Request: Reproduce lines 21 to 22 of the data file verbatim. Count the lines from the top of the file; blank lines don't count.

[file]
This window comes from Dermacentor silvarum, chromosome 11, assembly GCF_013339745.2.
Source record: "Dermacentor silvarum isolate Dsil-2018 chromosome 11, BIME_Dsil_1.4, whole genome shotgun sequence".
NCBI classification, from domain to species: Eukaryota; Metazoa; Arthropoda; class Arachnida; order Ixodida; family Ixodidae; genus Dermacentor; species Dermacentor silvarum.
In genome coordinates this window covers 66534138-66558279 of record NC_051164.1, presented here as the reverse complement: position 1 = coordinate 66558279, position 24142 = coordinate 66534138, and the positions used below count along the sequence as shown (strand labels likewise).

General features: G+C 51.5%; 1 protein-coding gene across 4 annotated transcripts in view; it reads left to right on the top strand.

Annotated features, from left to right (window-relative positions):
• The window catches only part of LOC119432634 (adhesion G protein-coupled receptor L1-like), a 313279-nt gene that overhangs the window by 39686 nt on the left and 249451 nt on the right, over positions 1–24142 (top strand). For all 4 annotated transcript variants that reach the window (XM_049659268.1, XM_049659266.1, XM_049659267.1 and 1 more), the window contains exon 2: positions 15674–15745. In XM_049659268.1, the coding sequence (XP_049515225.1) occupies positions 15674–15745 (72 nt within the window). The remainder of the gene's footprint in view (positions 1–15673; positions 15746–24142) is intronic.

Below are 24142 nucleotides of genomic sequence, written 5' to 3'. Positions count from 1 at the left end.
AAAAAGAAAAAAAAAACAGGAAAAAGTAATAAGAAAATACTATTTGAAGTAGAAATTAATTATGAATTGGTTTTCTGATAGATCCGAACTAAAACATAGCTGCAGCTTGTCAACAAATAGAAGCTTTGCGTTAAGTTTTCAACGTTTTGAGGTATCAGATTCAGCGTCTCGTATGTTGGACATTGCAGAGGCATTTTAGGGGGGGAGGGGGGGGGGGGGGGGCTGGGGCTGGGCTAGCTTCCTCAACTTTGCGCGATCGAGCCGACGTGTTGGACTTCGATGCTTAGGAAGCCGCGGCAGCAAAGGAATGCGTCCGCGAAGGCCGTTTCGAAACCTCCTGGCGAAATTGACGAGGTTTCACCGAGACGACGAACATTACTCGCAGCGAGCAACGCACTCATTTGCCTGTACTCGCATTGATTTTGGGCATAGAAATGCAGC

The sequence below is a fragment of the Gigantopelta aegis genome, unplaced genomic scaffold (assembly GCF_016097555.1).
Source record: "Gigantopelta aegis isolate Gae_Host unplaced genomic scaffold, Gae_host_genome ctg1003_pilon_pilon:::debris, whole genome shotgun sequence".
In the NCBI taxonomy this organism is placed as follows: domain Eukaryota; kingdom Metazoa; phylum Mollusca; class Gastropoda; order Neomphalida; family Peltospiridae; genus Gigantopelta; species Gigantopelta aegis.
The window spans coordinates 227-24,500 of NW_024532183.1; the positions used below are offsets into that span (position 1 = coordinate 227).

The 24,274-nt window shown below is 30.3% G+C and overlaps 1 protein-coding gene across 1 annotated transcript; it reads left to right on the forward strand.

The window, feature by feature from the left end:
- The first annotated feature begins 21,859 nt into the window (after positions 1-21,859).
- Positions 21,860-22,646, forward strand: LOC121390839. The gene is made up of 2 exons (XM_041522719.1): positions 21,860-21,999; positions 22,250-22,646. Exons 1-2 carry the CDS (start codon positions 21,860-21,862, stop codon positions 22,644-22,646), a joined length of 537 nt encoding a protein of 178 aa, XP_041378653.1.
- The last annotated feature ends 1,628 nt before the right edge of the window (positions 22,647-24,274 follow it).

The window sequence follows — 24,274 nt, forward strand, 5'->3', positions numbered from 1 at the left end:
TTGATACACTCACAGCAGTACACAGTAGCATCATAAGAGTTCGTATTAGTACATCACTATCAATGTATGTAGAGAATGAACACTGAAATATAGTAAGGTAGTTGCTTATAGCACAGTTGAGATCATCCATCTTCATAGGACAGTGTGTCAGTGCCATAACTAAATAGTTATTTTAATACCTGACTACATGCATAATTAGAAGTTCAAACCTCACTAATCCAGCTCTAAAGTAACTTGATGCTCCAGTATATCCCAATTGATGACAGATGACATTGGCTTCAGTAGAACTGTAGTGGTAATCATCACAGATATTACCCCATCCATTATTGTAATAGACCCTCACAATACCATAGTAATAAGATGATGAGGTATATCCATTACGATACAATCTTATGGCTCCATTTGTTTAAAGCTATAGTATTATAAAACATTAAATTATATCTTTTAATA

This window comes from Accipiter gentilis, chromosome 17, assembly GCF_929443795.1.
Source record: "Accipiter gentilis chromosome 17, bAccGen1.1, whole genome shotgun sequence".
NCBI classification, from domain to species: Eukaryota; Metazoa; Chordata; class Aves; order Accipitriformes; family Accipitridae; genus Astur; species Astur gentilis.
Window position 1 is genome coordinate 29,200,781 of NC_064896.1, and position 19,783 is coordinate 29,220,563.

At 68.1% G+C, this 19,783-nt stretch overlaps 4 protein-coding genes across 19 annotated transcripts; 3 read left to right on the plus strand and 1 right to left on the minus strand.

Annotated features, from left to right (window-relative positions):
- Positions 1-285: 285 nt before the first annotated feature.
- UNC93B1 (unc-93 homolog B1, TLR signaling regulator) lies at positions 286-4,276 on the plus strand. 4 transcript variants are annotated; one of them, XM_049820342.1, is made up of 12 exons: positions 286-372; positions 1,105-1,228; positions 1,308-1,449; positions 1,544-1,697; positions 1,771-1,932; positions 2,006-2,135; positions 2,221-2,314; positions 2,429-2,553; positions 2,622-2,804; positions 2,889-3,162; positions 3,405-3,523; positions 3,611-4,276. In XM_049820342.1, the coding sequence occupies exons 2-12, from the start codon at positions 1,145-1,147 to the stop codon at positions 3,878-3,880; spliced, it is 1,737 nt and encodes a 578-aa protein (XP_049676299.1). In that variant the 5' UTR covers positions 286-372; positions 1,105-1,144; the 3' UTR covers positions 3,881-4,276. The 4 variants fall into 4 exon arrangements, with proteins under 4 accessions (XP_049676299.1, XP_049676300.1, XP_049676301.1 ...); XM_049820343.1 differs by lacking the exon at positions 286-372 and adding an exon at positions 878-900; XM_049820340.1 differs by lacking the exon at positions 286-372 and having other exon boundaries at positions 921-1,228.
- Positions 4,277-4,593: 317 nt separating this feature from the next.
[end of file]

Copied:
This window comes from Accipiter gentilis, chromosome 17, assembly GCF_929443795.1.
Source record: "Accipiter gentilis chromosome 17, bAccGen1.1, whole genome shotgun sequence".